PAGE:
The Janssen, right. The Johnson & Johnson trial may come out a little bit faster, because there's there's, it's a larger trial. It’s 60,000 adults compared to, you know, about half that in the first wave for the Pfizer trial.

Keith Brannon
And that's one shot. And that's a one-shot dose?

Charles Stoecker
Yeah, that's pretty exciting. So that's, that's your right. So that is, that is one-shot vaccine, compared to the two dose shots for the for the mRNA vaccines. So the Novavax is the one that we expect results later later, maybe early next year.

Keith Brannon
Were you surprised that the first batch of vaccines were so highly effective?

Charles Stoecker
The FDA expected to approve anything over 50%. So we expected, we thought that maybe the first vaccines that come out of this wouldn't be as good as the vaccines we get later. But when you're 95% effective, there's not a whole lot of room for improvement on the effectiveness front.

Keith Brannon
The Pfizer vaccine is expected to be the first to market, but it has some challenges. It has to be kept extremely cold. Hospitals must have special freezers to store and transport it. What will that rollout look like?

Charles Stoecker
Yeah, so the Pfizer vaccine needs to be kept at about about minus 100, which is colder than winter in Antarctica. So that's, that's a little bit of a challenge. Logistically, I will say that, like a lot of say tertiary care facilities do have the capabilities to store this. And then the vaccine can be kept in a regular fridge for five days after it's after it's thawed. So if there's a pretty steady pace of demand for the vaccine, maybe that's not such an issue in the United States. A lot of times when we look at these like extreme cold chain, we are more more worried about places around the world, maybe some of the other vaccines will have have less extreme cold chain storage requirements. The Moderna vaccine, it needs to be kept at just regular freezer temperature, so that, you could imagine, that just a regular doctor's office would have some storage capability for that. And that one also can be kept in a fridge for probably even longer than the Pfizer vaccine.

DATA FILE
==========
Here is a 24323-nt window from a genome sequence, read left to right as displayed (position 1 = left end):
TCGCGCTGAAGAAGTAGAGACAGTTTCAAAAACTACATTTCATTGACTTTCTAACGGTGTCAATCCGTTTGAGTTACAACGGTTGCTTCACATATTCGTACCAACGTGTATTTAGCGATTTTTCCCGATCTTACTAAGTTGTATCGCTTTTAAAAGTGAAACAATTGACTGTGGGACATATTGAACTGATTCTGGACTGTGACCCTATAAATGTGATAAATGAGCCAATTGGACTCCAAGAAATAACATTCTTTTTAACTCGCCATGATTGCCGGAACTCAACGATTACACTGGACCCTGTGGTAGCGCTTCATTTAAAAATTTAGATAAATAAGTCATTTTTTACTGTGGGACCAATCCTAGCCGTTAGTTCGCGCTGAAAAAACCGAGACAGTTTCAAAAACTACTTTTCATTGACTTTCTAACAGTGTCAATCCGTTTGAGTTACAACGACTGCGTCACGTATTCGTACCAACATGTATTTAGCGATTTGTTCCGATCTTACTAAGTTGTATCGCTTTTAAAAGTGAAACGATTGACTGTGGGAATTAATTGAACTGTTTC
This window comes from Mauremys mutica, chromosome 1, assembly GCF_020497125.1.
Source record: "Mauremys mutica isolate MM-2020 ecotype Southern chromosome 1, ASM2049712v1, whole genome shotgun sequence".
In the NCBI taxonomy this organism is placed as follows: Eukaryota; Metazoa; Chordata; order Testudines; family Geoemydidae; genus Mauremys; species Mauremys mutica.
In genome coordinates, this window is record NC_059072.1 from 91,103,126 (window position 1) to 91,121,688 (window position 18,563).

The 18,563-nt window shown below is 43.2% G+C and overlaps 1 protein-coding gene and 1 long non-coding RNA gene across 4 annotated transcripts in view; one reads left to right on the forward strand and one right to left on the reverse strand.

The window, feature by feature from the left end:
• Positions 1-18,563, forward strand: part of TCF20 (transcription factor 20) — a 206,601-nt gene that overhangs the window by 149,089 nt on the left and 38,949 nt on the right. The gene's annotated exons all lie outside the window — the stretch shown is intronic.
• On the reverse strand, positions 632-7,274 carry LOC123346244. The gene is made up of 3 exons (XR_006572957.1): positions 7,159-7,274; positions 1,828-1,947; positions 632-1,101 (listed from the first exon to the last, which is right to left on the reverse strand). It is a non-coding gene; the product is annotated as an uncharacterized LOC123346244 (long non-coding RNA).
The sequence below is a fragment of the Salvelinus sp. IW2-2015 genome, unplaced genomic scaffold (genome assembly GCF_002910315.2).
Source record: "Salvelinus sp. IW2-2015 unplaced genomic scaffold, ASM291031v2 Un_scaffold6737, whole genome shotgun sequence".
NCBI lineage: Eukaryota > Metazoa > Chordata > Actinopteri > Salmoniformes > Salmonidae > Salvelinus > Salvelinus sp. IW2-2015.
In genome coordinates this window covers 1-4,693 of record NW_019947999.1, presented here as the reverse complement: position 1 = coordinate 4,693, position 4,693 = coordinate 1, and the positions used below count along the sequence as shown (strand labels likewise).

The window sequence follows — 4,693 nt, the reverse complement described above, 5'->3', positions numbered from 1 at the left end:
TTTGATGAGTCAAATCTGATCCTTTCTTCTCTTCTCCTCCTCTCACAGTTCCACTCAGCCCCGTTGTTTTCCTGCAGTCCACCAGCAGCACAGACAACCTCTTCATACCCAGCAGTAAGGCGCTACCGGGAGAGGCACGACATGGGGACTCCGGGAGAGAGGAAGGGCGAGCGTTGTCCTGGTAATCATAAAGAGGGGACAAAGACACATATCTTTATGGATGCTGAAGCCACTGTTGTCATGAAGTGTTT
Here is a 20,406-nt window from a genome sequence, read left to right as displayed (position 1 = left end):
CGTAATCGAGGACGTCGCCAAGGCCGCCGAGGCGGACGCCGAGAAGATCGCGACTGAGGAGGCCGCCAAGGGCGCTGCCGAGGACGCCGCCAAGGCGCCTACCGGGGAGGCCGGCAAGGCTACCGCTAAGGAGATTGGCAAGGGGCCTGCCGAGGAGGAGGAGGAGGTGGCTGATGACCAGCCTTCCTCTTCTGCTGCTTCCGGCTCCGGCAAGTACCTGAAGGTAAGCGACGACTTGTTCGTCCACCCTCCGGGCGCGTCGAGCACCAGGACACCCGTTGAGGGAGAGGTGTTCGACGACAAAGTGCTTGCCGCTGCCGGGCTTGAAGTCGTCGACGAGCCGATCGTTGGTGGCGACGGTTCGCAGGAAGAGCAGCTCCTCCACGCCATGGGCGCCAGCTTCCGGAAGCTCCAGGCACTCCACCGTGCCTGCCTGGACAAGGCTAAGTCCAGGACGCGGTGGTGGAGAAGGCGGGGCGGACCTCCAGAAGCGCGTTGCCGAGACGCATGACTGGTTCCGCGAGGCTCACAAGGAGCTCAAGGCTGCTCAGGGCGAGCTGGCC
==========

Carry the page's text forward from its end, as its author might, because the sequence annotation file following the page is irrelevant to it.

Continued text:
Keith Brannon
So the first doses are being positioned around the country. When will people likely first start getting it and who's first in line?

Charles Stoecker
Yeah, so so the first group to be up for vaccines is probably going to be your your people most at risk. So if you think about the people most at risk, those are going to be your frontline health workers. Now at the Advisory Committee for Immunization Practices vote earlier, they did note that frontline health care workers include custodial and cafeteria staff that work in hospitals. So anybody who works on that front line that is likely to be exposed to coronavirus patients, those are the people most at risk, and priority is for protecting them as quickly as possible. The other big group included in the in the first tier for immunizations are going to be people in residence at long-term long-term care facilities. So those are the the populations that really got got got hit hardest by the the first waves of the coronavirus. And the the death polls were pretty scary among those populations. So that's going to be especially residents of skilled nursing facilities, and then then some other long-term care facilities as well.

Keith Brannon
And who's the third, or second and third tier?

Charles Stoecker
The the ACP hasn't actually voted on who are in those tiers yet. But what we expect it'll be, it'll be something like maybe essential workers in the next year. So those could be people like your first responder, first responders, your police, your fire, etc. Also your essential workers, people like K through 12 grade school teachers, like it's really important to get them back in there because we, you know, it's really missing missing in person school and having disrupted school is really going to present a long-term problem for the cohorts that are that are missing education right now. And then after that, you might expect people that have adverse medical conditions that make them at increased likelihood to to suffer from coronavirus. And then at the end of the line would be anybody who's not in those those groups.

Keith Brannon
Is there enough vaccine to go around for those first groups?

Charles Stoecker